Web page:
Nutritional doublethink is the simultaneous acceptance of two contradictory beliefs about a food. Nutritional doublethink is the ability to believe a food is unhealthy, while at the same time believing the food is healthy. The term nutritional doublethink is derived from George Orwell’s book, 1984, best known for the omnipresent, tyrannical party leader, Big Brother. In 1984, the ruling party encouraged doublethink, defined as the ability to simultaneously hold two contradictory thoughts in one's head without recognizing the contradiction. We can apply the concept of doublethink to nutrition.
Manufacturers use food labeling laws to make unhealthy products look healthy, to make unnatural products appear natural and to make processed food appear whole. For example, Organic Fruit Snacks have “natural strawberry, cherry and raspberry flavors” listed immediately under the product name. Organic and fruit imply naturally occurring. The common thought process is, if it’s natural and contains fruit, then it most certainly must be healthy.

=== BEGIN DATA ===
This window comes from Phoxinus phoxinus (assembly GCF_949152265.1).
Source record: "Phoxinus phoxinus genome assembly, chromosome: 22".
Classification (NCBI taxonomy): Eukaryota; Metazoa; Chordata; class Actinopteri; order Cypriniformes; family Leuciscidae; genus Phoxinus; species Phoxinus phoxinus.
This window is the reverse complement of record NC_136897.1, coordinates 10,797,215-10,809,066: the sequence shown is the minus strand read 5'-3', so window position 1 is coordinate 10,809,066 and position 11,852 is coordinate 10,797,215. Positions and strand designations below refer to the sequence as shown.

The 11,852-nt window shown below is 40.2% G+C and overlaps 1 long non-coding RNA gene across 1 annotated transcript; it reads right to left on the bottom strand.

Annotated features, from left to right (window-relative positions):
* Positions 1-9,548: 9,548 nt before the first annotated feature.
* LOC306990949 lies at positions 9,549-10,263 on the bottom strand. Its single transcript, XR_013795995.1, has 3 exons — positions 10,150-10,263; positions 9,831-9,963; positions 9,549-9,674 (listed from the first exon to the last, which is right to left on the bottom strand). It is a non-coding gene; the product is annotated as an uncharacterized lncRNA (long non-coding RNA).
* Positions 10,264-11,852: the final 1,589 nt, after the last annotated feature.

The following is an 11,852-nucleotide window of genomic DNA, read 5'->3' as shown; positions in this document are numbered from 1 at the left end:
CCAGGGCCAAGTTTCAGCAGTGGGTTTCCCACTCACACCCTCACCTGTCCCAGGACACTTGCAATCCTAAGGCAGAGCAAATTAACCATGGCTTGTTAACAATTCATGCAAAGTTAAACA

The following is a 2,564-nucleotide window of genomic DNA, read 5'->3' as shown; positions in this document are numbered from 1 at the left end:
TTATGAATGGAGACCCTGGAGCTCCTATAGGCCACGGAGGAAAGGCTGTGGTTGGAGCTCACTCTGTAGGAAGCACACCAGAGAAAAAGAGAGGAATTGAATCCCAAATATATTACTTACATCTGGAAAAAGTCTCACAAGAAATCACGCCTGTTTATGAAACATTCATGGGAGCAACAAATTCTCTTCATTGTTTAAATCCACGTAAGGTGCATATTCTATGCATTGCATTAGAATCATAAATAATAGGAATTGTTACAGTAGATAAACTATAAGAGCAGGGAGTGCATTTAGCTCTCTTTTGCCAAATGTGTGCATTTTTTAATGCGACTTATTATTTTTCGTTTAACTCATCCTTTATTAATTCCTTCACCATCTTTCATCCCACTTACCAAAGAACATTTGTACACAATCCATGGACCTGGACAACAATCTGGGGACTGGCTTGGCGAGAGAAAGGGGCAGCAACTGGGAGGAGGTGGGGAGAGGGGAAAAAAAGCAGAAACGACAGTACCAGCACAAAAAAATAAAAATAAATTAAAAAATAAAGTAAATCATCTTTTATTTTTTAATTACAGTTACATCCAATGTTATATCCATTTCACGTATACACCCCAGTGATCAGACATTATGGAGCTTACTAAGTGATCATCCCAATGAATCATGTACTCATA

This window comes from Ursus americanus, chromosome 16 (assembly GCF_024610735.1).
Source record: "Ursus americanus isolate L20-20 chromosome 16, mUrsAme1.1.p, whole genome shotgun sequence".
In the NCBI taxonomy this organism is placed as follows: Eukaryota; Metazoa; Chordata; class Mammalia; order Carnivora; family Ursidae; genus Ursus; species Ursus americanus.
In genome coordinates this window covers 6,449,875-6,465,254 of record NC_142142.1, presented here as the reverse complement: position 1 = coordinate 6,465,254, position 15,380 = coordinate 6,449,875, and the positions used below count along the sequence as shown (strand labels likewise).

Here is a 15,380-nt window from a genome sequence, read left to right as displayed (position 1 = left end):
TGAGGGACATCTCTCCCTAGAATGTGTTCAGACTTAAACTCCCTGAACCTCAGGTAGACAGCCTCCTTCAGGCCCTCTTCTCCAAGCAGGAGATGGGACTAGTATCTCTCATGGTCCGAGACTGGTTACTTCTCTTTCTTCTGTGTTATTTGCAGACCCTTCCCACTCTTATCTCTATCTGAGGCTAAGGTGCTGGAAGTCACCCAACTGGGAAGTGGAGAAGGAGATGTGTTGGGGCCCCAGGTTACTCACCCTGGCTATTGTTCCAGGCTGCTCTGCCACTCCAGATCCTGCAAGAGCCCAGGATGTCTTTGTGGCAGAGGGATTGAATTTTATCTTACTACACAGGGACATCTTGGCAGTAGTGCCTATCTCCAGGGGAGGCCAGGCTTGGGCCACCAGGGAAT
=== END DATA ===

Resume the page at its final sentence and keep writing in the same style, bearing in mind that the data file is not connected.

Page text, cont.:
The package displays a picture of what looks like colorful gummy bunny snack foods. Inherently we know that gummy snacks are not foods that promote health. We know that gummy snacks do not occur in nature. It’s clear that these snacks are “fruit flavored” and not “whole” fruit. We know this product is not natural, we know this product is processed and we know candy is not healthy. Yet, we accept it as natural, we accept it as whole and we it accept as a healthy snack. By accepting this product as both unhealthy and healthy, as unnatural and natural, as processed and whole, we’ve simultaneously accepted two contradictory beliefs about a single food. This food product has created nutritional doublethink.
Bunny Fruit (TM) Snacks ingredient list: